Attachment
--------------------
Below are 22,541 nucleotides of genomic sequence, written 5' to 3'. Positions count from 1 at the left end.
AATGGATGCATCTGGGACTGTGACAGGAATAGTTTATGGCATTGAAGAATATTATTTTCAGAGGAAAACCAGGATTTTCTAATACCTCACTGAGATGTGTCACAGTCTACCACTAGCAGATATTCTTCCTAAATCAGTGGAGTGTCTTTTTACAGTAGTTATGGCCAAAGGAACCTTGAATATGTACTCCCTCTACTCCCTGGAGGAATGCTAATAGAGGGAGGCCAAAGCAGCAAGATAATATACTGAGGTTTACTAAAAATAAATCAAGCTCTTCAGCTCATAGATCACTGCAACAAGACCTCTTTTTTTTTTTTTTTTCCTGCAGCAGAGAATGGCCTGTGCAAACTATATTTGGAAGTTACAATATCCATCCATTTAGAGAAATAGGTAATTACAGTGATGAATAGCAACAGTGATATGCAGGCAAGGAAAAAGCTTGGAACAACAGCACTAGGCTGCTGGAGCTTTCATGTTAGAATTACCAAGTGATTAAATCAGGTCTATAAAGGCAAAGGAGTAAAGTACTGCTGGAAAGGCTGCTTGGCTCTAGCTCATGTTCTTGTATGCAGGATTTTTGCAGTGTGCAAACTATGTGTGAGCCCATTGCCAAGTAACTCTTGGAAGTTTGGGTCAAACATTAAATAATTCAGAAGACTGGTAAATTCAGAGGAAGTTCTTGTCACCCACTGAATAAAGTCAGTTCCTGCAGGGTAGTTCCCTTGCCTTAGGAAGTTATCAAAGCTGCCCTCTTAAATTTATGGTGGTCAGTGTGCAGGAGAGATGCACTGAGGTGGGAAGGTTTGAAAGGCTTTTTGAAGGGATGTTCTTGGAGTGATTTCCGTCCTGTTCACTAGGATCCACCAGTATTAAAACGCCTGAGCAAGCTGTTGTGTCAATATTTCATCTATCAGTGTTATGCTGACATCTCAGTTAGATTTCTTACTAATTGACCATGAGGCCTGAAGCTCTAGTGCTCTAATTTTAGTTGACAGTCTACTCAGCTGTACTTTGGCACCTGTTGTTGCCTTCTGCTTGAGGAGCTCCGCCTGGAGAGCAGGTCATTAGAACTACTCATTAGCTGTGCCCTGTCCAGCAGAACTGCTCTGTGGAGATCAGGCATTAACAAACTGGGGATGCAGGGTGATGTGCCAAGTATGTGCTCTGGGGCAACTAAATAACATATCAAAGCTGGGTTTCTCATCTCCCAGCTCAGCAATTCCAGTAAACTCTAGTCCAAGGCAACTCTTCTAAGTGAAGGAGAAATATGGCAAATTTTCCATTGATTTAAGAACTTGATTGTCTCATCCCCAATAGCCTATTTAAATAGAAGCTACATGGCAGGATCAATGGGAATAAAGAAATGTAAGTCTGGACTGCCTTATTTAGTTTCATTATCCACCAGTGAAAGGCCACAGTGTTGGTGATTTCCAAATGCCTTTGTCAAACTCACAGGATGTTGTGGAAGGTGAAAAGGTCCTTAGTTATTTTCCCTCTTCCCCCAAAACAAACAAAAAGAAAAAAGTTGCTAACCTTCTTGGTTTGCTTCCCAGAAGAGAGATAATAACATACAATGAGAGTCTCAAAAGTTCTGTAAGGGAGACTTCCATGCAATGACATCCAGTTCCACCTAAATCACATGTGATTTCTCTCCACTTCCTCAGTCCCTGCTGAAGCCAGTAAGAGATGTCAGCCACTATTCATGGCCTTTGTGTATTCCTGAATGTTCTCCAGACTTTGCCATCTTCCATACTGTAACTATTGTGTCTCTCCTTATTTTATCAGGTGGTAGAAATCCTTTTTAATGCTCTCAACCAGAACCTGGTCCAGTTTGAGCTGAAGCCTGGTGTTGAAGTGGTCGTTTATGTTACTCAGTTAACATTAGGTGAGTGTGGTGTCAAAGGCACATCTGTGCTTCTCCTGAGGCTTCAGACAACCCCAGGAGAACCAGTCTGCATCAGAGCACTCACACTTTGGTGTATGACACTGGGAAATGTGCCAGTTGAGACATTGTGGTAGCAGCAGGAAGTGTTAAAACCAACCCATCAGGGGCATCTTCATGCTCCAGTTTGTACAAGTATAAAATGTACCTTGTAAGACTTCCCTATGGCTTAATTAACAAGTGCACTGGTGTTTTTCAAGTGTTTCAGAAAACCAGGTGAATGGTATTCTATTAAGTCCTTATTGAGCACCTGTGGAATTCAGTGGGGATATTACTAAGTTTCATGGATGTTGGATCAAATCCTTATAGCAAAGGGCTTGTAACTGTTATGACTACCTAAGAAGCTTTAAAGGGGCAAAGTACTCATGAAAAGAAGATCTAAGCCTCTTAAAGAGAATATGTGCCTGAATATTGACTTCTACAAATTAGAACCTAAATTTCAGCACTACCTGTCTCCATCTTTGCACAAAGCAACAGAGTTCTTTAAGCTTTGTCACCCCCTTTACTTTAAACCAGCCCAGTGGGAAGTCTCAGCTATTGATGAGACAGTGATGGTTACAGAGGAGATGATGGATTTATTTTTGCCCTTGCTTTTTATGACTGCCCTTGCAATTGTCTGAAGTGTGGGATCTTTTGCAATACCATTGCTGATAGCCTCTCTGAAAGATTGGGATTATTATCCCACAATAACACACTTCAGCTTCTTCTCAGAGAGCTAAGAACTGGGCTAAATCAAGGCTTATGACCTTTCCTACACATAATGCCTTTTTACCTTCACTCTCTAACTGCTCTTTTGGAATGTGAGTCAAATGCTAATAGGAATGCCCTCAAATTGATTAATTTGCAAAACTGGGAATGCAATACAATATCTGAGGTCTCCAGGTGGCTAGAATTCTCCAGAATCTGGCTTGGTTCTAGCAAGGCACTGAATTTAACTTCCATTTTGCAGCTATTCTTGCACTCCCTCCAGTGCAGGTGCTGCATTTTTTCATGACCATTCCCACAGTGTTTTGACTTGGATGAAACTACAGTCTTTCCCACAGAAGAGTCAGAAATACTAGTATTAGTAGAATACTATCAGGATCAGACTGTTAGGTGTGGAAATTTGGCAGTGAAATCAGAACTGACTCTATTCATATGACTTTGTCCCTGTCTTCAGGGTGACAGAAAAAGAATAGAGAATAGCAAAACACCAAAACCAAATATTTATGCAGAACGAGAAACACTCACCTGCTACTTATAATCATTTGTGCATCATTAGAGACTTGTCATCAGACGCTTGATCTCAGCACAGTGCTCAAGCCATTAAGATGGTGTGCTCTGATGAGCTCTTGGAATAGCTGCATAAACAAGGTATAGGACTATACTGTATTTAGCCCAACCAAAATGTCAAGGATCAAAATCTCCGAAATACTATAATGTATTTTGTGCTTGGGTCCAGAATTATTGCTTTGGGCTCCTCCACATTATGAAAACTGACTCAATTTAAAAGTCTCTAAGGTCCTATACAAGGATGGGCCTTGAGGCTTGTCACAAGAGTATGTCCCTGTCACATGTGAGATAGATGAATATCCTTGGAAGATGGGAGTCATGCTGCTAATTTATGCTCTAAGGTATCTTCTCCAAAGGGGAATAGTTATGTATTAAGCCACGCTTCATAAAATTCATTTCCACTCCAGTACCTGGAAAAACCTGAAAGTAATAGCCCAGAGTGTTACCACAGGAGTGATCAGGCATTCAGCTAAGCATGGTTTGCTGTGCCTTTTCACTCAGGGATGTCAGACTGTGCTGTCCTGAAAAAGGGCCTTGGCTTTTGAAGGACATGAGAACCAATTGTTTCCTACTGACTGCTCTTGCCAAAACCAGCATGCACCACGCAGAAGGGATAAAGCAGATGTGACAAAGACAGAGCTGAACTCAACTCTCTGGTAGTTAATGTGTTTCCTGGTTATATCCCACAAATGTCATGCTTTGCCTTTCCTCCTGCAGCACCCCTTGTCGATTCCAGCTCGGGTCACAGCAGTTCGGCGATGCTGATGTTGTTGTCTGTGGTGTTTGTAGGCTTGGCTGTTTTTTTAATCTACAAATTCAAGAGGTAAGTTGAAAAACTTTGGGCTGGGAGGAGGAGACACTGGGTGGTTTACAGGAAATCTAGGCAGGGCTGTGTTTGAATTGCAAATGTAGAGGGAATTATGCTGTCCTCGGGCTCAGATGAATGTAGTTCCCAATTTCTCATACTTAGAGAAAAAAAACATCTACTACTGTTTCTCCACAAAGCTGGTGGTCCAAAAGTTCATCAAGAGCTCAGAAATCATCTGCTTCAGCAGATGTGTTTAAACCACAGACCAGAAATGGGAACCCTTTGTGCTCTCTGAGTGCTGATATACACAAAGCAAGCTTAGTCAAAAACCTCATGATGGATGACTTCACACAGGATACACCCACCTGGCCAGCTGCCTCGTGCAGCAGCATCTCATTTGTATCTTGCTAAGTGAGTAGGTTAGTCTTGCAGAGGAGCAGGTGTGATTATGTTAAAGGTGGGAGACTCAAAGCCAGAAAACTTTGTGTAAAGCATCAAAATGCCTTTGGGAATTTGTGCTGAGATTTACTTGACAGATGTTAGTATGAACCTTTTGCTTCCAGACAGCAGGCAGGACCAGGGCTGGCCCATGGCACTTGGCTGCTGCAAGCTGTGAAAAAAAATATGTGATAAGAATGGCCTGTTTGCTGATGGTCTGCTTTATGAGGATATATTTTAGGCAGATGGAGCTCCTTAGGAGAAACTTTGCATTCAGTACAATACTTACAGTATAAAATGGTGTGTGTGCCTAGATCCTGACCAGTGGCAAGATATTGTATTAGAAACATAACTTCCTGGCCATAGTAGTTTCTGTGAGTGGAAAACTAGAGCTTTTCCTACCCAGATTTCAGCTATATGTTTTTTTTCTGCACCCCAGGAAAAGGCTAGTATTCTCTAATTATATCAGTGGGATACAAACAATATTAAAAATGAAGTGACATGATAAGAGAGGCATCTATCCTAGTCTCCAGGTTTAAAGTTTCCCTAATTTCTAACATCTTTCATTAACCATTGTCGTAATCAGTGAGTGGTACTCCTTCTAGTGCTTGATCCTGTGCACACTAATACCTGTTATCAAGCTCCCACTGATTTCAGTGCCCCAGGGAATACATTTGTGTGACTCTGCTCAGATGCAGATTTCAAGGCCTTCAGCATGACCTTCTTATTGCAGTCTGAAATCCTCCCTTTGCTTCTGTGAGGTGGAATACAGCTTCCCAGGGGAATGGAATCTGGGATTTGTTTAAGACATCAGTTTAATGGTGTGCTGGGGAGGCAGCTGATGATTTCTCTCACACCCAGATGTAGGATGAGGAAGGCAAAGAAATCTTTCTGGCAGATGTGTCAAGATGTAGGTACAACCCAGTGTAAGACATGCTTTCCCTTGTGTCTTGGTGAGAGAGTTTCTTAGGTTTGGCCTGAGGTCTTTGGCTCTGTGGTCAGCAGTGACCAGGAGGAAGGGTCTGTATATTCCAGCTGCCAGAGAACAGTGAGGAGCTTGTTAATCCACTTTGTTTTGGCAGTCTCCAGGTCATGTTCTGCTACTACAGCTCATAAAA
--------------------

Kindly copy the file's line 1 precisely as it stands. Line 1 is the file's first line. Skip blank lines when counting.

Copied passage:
Below are 22,541 nucleotides of genomic sequence, written 5' to 3'. Positions count from 1 at the left end.